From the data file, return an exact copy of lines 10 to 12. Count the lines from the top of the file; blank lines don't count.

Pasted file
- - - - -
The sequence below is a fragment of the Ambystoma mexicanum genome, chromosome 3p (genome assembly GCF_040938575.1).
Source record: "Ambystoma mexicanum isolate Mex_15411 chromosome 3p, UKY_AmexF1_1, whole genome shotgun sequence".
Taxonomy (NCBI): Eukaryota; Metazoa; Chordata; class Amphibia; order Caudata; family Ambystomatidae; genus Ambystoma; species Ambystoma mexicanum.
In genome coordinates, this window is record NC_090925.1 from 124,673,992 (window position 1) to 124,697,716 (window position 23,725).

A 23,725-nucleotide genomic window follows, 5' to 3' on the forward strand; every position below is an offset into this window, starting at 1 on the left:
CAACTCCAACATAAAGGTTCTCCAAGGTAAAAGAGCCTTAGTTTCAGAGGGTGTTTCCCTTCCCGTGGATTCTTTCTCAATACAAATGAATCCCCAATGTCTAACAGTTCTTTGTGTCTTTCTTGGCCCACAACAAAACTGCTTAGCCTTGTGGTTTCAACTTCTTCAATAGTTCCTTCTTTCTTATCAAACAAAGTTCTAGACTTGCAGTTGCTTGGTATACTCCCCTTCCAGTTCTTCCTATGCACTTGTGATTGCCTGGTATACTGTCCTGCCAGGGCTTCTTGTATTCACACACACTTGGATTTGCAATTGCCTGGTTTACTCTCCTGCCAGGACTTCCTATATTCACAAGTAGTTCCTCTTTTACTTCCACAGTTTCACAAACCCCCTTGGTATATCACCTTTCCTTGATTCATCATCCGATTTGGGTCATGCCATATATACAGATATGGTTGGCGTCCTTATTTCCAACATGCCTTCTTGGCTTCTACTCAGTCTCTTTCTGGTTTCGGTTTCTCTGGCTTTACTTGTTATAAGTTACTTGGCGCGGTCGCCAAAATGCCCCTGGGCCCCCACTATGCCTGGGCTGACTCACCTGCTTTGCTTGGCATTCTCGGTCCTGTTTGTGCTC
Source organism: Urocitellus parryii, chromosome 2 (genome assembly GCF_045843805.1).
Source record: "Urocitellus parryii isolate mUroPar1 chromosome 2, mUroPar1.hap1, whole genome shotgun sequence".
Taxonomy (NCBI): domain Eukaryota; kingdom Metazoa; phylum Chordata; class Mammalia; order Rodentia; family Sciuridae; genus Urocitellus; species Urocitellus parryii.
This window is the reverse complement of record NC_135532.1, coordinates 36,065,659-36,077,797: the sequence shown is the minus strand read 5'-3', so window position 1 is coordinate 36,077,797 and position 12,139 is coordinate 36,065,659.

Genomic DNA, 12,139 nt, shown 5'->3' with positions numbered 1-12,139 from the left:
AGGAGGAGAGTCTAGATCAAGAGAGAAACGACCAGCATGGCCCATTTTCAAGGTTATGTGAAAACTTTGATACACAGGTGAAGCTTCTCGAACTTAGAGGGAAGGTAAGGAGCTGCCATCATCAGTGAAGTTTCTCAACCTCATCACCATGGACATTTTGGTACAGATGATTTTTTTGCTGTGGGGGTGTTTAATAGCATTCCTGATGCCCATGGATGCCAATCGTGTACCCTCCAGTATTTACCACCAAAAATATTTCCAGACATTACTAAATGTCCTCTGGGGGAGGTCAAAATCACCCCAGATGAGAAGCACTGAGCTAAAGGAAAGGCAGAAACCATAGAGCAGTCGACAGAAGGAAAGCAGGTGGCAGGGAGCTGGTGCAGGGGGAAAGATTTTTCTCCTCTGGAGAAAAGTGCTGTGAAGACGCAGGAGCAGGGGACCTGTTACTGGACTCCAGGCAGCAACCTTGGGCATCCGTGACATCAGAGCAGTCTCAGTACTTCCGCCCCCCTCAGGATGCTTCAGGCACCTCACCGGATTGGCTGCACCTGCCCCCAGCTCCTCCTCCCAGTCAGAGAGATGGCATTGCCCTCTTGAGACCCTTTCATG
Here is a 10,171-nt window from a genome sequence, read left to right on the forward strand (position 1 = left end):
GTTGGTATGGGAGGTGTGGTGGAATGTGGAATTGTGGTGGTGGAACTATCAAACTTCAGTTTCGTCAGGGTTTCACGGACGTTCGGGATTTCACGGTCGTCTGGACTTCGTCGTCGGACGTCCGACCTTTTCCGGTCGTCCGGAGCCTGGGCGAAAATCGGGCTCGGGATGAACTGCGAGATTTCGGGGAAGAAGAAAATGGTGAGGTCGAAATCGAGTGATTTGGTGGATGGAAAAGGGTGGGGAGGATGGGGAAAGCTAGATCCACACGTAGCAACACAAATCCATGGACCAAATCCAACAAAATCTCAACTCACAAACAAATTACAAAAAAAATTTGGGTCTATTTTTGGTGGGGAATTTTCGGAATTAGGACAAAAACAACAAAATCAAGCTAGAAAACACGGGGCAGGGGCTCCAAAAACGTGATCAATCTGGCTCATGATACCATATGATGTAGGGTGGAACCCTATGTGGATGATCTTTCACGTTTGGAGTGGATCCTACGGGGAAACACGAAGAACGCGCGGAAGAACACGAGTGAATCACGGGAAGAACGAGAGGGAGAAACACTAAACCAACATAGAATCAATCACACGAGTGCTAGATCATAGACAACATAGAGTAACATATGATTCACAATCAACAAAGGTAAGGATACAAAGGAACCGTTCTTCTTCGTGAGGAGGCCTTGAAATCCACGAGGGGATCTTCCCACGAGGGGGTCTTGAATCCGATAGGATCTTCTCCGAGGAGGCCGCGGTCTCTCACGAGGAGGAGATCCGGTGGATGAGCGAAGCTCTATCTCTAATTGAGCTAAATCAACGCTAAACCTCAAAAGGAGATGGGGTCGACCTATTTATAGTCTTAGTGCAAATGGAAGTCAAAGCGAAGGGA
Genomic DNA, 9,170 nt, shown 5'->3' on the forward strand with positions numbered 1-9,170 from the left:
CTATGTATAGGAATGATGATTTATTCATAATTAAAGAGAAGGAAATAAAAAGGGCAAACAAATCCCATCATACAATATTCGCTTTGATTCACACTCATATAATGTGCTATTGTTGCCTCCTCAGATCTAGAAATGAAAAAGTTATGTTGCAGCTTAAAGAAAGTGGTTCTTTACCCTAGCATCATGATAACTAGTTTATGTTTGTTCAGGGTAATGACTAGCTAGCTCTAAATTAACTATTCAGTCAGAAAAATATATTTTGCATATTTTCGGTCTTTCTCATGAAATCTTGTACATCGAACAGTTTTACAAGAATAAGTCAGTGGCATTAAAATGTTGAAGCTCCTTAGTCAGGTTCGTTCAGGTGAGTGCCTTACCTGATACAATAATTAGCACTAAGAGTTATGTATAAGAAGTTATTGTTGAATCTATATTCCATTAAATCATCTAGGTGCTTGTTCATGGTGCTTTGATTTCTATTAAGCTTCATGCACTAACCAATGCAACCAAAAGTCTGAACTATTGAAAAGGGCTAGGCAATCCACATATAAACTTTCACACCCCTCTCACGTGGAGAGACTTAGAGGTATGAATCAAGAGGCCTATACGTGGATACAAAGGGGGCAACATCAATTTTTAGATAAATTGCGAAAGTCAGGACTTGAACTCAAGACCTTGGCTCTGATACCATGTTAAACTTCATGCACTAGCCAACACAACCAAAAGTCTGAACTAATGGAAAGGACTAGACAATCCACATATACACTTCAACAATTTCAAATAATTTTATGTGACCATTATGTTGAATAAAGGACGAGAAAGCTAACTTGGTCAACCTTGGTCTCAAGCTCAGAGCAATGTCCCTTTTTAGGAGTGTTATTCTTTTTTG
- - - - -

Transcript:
This window is the reverse complement of record NC_135532.1, coordinates 36,065,659-36,077,797: the sequence shown is the minus strand read 5'-3', so window position 1 is coordinate 36,077,797 and position 12,139 is coordinate 36,065,659.

Genomic DNA, 12,139 nt, shown 5'->3' with positions numbered 1-12,139 from the left:
AGGAGGAGAGTCTAGATCAAGAGAGAAACGACCAGCATGGCCCATTTTCAAGGTTATGTGAAAACTTTGATACACAGGTGAAGCTTCTCGAACTTAGAGGGAAGGTAAGGAGCTGCCATCATCAGTGAAGTTTCTCAACCTCATCACCATGGACATTTTGGTACAGATGATTTTTTTGCTGTGGGGGTGTTTAATAGCATTCCTGATGCCCATGGATGCCAATCGTGTACCCTCCAGTATTTACCACCAAAAATATTTCCAGACATTACTAAATGTCCTCTGGGGGAGGTCAAAATCACCCCAGATGAGAAGCACTGAGCTAAAGGAAAGGCAGAAACCATAGAGCAGTCGACAGAAGGAAAGCAGGTGGCAGGGAGCTGGTGCAGGGGGAAAGATTTTTCTCCTCTGGAGAAAAGTGCTGTGAAGACGCAGGAGCAGGGGACCTGTTACTGGACTCCAGGCAGCAACCTTGGGCATCCGTGACATCAGAGCAGTCTCAGTACTTCCGCCCCCCTCAGGATGCTTCAGGCACCTCACCGGATTGGCTGCACCTGCCCCCAGCTCCTCCTCCCAGTCAGAGAGATGGCATTGCCCTCTTGAGACCCTTTCATG